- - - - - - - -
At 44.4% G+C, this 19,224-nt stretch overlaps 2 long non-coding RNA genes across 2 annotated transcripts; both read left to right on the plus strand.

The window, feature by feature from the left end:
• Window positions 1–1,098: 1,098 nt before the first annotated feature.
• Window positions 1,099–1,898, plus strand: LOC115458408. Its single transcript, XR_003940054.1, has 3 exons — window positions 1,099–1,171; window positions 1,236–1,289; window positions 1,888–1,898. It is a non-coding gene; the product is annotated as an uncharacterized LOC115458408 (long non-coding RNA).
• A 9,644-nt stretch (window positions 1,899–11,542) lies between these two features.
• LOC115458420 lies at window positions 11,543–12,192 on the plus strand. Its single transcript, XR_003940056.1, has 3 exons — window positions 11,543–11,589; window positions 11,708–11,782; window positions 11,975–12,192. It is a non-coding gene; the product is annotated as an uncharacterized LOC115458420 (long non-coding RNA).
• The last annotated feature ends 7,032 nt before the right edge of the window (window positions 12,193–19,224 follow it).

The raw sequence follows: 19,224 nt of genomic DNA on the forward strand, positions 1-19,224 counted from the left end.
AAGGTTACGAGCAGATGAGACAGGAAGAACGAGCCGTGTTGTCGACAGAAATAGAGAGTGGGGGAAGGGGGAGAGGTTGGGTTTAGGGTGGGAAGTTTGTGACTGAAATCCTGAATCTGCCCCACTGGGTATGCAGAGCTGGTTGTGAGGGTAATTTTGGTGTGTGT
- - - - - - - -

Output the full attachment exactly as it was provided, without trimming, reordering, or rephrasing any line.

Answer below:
At 44.4% G+C, this 19,224-nt stretch overlaps 2 long non-coding RNA genes across 2 annotated transcripts; both read left to right on the plus strand.

The window, feature by feature from the left end:
• Window positions 1–1,098: 1,098 nt before the first annotated feature.
• Window positions 1,099–1,898, plus strand: LOC115458408. Its single transcript, XR_003940054.1, has 3 exons — window positions 1,099–1,171; window positions 1,236–1,289; window positions 1,888–1,898. It is a non-coding gene; the product is annotated as an uncharacterized LOC115458408 (long non-coding RNA).
• A 9,644-nt stretch (window positions 1,899–11,542) lies between these two features.
• LOC115458420 lies at window positions 11,543–12,192 on the plus strand. Its single transcript, XR_003940056.1, has 3 exons — window positions 11,543–11,589; window positions 11,708–11,782; window positions 11,975–12,192. It is a non-coding gene; the product is annotated as an uncharacterized LOC115458420 (long non-coding RNA).
• The last annotated feature ends 7,032 nt before the right edge of the window (window positions 12,193–19,224 follow it).

The raw sequence follows: 19,224 nt of genomic DNA on the forward strand, positions 1-19,224 counted from the left end.
AAGGTTACGAGCAGATGAGACAGGAAGAACGAGCCGTGTTGTCGACAGAAATAGAGAGTGGGGGAAGGGGGAGAGGTTGGGTTTAGGGTGGGAAGTTTGTGACTGAAATCCTGAATCTGCCCCACTGGGTATGCAGAGCTGGTTGTGAGGGTAATTTTGGTGTGTGT